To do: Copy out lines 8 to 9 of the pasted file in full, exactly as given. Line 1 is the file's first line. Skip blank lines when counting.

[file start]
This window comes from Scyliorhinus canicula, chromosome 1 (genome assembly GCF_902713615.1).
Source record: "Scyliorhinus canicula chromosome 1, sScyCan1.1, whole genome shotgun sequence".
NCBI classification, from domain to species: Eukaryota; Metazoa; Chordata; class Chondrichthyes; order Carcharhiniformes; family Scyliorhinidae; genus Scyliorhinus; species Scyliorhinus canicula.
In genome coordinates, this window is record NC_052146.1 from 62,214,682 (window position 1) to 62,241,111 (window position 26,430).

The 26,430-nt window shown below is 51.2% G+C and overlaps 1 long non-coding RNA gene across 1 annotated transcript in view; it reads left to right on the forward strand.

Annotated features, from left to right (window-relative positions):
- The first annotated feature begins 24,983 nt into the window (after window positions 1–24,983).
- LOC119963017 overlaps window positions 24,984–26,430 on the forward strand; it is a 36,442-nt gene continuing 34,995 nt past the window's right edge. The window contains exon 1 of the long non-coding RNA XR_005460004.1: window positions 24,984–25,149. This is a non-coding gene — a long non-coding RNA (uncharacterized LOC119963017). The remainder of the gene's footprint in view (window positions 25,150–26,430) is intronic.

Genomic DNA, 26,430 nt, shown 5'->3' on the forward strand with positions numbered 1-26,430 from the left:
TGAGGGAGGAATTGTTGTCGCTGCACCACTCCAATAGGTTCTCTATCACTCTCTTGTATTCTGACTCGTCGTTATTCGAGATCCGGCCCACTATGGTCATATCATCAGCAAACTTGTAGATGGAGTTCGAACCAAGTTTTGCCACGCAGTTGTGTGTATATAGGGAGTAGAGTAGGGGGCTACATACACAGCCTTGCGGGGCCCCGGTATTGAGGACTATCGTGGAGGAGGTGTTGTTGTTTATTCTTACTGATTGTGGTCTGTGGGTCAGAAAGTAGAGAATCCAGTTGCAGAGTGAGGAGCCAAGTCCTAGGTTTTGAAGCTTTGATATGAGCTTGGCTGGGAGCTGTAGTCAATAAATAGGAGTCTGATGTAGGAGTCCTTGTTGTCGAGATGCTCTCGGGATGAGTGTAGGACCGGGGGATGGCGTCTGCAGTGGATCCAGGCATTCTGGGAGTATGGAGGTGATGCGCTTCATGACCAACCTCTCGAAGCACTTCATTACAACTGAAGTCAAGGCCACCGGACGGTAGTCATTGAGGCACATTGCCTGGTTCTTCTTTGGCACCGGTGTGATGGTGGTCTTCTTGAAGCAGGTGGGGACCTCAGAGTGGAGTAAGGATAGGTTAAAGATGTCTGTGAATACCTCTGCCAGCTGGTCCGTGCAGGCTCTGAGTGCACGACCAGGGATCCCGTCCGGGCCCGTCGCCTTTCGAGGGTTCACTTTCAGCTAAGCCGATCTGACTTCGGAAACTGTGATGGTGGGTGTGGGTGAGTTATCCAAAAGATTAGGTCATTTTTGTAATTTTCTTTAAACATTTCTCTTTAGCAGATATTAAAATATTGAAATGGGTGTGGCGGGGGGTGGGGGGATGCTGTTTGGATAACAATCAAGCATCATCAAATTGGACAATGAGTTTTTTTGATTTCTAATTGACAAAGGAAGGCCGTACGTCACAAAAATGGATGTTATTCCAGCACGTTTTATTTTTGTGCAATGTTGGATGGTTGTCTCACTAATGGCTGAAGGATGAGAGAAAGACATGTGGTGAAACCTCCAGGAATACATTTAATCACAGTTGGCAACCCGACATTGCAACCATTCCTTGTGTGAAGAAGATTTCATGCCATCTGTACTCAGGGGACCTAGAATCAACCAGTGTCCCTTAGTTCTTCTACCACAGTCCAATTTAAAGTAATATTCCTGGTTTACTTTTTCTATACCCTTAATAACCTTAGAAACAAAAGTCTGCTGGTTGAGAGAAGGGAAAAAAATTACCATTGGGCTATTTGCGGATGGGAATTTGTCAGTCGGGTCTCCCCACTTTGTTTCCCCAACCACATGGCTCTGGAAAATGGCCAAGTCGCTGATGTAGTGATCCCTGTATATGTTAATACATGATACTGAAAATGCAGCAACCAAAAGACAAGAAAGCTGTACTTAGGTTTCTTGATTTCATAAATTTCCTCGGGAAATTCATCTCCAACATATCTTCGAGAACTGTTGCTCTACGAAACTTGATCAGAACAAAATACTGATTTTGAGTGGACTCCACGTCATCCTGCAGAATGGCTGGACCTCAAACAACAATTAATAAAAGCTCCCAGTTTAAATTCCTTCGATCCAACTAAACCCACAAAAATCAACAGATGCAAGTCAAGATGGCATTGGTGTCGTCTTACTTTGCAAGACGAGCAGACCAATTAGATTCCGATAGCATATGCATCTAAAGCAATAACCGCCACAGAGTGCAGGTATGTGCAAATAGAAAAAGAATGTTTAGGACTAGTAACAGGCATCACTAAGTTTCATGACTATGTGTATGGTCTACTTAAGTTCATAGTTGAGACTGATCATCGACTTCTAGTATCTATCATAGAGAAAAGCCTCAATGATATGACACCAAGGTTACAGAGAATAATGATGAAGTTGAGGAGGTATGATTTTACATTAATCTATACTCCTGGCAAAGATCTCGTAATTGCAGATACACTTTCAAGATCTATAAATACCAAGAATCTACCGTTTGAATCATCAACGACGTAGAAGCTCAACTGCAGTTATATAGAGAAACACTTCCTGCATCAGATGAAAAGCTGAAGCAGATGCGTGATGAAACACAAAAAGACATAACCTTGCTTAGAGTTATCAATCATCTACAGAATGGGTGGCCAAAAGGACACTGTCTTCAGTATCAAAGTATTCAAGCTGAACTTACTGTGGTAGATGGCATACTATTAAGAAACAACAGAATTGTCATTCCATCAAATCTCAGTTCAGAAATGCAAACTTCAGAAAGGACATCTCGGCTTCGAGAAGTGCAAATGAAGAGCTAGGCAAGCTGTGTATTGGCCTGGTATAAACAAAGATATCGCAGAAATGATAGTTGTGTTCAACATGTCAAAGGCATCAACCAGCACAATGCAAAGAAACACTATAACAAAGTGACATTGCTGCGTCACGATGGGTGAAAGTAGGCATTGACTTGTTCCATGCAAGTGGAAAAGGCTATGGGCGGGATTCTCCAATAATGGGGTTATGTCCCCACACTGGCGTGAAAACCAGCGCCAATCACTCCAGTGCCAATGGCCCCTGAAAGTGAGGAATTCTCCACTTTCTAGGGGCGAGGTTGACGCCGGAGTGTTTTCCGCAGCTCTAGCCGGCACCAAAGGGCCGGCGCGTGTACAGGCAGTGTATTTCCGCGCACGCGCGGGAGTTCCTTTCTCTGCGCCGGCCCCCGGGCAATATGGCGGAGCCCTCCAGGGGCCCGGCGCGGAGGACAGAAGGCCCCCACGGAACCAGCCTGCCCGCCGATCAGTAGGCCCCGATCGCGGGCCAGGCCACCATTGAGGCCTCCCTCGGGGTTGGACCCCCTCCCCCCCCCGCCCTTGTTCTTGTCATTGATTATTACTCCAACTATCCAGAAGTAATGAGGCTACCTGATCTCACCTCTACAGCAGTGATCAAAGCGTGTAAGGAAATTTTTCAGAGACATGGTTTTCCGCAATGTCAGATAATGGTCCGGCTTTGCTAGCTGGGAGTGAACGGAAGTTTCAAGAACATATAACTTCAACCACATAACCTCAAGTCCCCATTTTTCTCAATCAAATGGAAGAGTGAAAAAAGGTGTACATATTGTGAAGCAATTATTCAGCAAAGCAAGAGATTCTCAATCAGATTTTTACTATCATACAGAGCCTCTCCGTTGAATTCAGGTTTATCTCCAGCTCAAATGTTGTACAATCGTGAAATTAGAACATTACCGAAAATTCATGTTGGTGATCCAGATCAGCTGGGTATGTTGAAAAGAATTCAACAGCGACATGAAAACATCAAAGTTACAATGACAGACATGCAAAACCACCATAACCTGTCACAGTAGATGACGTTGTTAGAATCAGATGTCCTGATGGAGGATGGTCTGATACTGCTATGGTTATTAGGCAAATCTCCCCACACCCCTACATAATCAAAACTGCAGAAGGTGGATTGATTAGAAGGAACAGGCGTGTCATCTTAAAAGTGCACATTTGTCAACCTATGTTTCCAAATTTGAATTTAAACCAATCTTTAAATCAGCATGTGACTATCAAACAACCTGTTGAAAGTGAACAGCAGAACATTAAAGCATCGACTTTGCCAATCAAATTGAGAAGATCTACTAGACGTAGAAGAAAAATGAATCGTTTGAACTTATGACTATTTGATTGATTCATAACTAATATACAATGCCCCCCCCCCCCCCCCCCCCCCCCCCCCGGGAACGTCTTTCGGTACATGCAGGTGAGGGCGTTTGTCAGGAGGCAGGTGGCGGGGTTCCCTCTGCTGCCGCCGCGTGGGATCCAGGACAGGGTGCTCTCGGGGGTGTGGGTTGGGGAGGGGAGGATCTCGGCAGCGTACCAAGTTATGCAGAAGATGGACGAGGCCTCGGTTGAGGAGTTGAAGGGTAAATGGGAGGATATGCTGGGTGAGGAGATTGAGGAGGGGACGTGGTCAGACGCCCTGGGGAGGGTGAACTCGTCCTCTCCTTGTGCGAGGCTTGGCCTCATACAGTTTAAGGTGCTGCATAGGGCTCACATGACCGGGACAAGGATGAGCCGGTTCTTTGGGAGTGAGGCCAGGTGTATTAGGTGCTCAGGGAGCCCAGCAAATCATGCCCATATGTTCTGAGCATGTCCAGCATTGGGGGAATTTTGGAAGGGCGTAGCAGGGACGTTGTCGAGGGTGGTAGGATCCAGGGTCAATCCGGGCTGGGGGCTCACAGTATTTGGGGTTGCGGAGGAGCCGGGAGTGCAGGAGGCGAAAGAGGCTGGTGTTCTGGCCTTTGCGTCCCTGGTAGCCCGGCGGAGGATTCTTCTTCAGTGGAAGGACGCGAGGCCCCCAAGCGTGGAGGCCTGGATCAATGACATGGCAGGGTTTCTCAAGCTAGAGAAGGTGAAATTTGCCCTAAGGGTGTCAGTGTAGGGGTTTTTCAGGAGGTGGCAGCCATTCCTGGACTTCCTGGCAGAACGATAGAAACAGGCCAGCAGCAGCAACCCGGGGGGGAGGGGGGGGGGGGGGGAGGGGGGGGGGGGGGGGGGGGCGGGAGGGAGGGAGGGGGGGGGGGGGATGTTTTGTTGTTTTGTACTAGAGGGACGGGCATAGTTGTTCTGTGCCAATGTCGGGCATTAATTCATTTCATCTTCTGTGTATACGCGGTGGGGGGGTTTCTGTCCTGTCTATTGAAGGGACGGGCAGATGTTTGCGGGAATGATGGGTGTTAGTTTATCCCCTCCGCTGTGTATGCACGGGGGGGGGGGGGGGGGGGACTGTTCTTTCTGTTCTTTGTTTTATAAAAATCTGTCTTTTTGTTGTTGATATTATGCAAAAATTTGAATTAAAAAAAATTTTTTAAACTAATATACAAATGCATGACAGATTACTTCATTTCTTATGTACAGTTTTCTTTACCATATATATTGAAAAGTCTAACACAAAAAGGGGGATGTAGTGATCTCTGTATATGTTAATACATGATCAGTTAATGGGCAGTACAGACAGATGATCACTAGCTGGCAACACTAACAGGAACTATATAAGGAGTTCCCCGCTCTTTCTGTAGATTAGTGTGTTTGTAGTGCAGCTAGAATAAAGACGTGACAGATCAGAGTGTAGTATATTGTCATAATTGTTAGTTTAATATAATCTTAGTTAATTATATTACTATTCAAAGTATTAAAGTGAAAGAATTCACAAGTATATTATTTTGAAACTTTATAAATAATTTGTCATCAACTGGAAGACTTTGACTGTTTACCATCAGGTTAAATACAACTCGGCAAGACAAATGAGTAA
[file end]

- LOC119963017 overlaps window positions 24,984–26,430 on the forward strand; it is a 36,442-nt gene continuing 34,995 nt past the window's right edge. The window contains exon 1 of the long non-coding RNA XR_005460004.1: window positions 24,984–25,149. This is a non-coding gene — a long non-coding RNA (uncharacterized LOC119963017). The remainder of the gene's footprint in view (window positions 25,150–26,430) is intronic.

Genomic DNA, 26,430 nt, shown 5'->3' on the forward strand with positions numbered 1-26,430 from the left: